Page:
Noisy windows - a solution

D

danroach

Hello there.

Making this posting in the hope that it might help out somebody else.

We moved into our house about a year ago and we've had an issue with the windows in my son's bedroom. Our house in on quite a busy road albeit set back somewhat. Yet around the edge of the windows internally, especially on one side, there has been quite bad traffic noise coming in. A problem early in the morning as it's been waking my boy up.

Have checked the seals of the windows, the sealant between the frames and the wall externally and I even removed a little sealant to check that any void had been suitably filled with insulation. All seemed well.

Anyway, this evening I was looking over the problem again and have finally cracked it (the cause, not the window). It seems that the window frame is slightly bowed inwards on one side - ever so slightly, but nevertheless, enough to make the contact between the opening/closing part of the window and the frame less tight than it should be.

Where the apex of this bow is, located inside the frame and on the moving window, are two opposing plastic wedges that interlock when the unit is closed. As the frame is bowed, I guess these wedges aren't pressing together as efficiently as they should. With this in mind, I cut a small rectangle of plastic (old CD case) and sandwiched it between the two wedges as the window closed. The level of noise has dropped noticeably. There is still traffic noise, but it seems a lot more suppressed and more evenly distributed across the whole window.

I think I'm going to look at replacing the glass units with acoustic suppressing ones. I know that secondary glazing is the ultimate, but that feels at this stage like cracking a nut with a sledgehammer.

Anyway, thanks for reading and hope somebody might find this useful in the future.

Best,

Dan
 
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Hi Dan. How old is the window? As long as it's a 28mm sealed unit you can have triple gazing and I know a chap in Birmingham who does this and retrofits into your existing windows.

I've got triple in my entire house and it's great :cool:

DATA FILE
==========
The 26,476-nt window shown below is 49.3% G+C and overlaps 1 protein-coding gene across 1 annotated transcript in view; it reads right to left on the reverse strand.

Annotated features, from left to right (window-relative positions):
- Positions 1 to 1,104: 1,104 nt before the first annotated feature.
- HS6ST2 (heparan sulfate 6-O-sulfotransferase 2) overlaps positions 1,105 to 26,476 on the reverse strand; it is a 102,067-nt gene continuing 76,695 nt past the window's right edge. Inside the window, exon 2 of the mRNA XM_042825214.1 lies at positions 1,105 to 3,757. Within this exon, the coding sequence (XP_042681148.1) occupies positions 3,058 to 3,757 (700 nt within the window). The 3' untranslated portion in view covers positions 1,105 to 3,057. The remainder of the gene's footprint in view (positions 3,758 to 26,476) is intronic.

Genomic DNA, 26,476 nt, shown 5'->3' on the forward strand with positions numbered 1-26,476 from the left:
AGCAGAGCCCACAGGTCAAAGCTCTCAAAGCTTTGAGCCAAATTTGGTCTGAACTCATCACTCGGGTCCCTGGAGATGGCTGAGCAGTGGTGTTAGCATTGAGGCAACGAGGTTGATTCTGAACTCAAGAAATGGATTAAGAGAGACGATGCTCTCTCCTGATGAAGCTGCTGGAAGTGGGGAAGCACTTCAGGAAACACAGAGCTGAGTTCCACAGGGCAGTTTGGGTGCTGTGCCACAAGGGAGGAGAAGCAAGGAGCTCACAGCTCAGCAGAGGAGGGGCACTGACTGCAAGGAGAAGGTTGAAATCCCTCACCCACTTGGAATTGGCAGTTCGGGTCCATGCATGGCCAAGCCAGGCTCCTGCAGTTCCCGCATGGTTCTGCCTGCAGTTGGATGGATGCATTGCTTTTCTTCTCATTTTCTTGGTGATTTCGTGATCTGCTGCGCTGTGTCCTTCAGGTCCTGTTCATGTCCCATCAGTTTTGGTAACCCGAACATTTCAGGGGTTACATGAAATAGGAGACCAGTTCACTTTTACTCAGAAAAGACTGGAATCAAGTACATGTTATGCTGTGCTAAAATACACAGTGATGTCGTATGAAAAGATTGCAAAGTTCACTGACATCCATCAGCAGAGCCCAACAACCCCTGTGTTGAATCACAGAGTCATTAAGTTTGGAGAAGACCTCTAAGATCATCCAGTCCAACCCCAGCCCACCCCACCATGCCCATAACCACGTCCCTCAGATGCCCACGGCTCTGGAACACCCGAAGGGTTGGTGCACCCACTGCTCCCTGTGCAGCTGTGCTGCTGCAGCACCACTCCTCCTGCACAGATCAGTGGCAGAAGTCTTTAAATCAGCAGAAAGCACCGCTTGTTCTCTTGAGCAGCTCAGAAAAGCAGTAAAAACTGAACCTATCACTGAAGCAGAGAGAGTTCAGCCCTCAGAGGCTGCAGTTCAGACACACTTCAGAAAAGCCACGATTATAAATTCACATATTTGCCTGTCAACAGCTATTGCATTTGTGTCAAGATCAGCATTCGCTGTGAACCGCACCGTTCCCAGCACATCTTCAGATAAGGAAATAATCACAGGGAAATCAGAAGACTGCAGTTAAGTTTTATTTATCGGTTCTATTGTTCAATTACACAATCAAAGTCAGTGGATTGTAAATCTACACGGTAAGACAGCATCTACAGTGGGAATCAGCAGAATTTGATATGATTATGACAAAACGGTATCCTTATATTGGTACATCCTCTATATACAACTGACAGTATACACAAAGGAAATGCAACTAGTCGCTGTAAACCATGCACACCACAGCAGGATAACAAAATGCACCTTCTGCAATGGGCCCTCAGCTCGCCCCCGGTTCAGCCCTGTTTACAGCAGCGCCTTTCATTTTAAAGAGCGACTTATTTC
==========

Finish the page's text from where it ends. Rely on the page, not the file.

If the window is bowed though maybe time for a new one?
 
D

danroach

Hi MW.

That sounds like a definite possibility.

The bow means that the gap is no more than about 1mm at it's widest point (between the seal and the moving window part) and this seems to be the only defect that I can see. With this in mind, I'm reluctant to change the entire window.

I'd be interested to get a quote from your contact if poss.
 
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No probs, ring me at our office tomorrow 0121 353 5646 and i'll dig out the details.
 
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Triple glazing is not neccessarily the best way to go. Firstly the window must be completley air tight, then the first option would be to use, silence glass, which is a thick lam on the outer layer of glass. Triple glazing would only improve upon his if you varied the glazing spacers betweeen the sheets of glass, which is probably an extravagence as you will then have to look how the window is fitted as sound will come around the unit.

For the purposes of being open I am in the business, and i still would not recommend triple.
 
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Triple glazing is not neccessarily the best way to go. Firstly the window must be completley air tight, then the first option would be to use, silence glass, which is a thick lam on the outer layer of glass. Triple glazing would only improve upon his if you varied the glazing spacers betweeen the sheets of glass, which is probably an extravagence as you will then have to look how the window is fitted as sound will come around the unit.

For the purposes of being open I am in the business, and i still would not recommend triple.

My triple glazed unit is 6.4mm lam, 4mm float and 6mm tough. 3 different sizes and works for me :)
 
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Secondary glazing works for me, do a search on google, plenty of info out there
 

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